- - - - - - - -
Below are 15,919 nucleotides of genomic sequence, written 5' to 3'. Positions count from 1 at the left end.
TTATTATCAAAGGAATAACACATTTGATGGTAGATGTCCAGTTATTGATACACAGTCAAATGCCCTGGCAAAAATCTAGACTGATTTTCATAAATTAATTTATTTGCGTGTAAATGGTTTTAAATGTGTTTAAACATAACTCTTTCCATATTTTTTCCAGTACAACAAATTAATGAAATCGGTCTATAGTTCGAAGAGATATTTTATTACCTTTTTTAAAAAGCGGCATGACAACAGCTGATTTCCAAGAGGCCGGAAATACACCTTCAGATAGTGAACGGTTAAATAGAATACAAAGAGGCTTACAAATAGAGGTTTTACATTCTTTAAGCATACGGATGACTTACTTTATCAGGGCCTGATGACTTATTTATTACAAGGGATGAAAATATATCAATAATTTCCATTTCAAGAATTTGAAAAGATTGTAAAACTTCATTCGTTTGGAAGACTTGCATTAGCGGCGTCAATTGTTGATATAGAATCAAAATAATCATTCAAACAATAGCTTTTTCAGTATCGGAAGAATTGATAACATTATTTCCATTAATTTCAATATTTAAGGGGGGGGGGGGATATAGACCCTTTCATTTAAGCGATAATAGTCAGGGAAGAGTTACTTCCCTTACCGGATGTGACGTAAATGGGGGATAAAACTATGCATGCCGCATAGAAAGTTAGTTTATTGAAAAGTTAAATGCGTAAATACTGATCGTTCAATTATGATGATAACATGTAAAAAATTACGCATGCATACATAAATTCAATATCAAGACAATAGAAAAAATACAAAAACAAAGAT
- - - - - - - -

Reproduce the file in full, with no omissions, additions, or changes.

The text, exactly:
Below are 15,919 nucleotides of genomic sequence, written 5' to 3'. Positions count from 1 at the left end.
TTATTATCAAAGGAATAACACATTTGATGGTAGATGTCCAGTTATTGATACACAGTCAAATGCCCTGGCAAAAATCTAGACTGATTTTCATAAATTAATTTATTTGCGTGTAAATGGTTTTAAATGTGTTTAAACATAACTCTTTCCATATTTTTTCCAGTACAACAAATTAATGAAATCGGTCTATAGTTCGAAGAGATATTTTATTACCTTTTTTAAAAAGCGGCATGACAACAGCTGATTTCCAAGAGGCCGGAAATACACCTTCAGATAGTGAACGGTTAAATAGAATACAAAGAGGCTTACAAATAGAGGTTTTACATTCTTTAAGCATACGGATGACTTACTTTATCAGGGCCTGATGACTTATTTATTACAAGGGATGAAAATATATCAATAATTTCCATTTCAAGAATTTGAAAAGATTGTAAAACTTCATTCGTTTGGAAGACTTGCATTAGCGGCGTCAATTGTTGATATAGAATCAAAATAATCATTCAAACAATAGCTTTTTCAGTATCGGAAGAATTGATAACATTATTTCCATTAATTTCAATATTTAAGGGGGGGGGGGGATATAGACCCTTTCATTTAAGCGATAATAGTCAGGGAAGAGTTACTTCCCTTACCGGATGTGACGTAAATGGGGGATAAAACTATGCATGCCGCATAGAAAGTTAGTTTATTGAAAAGTTAAATGCGTAAATACTGATCGTTCAATTATGATGATAACATGTAAAAAATTACGCATGCATACATAAATTCAATATCAAGACAATAGAAAAAATACAAAAACAAAGAT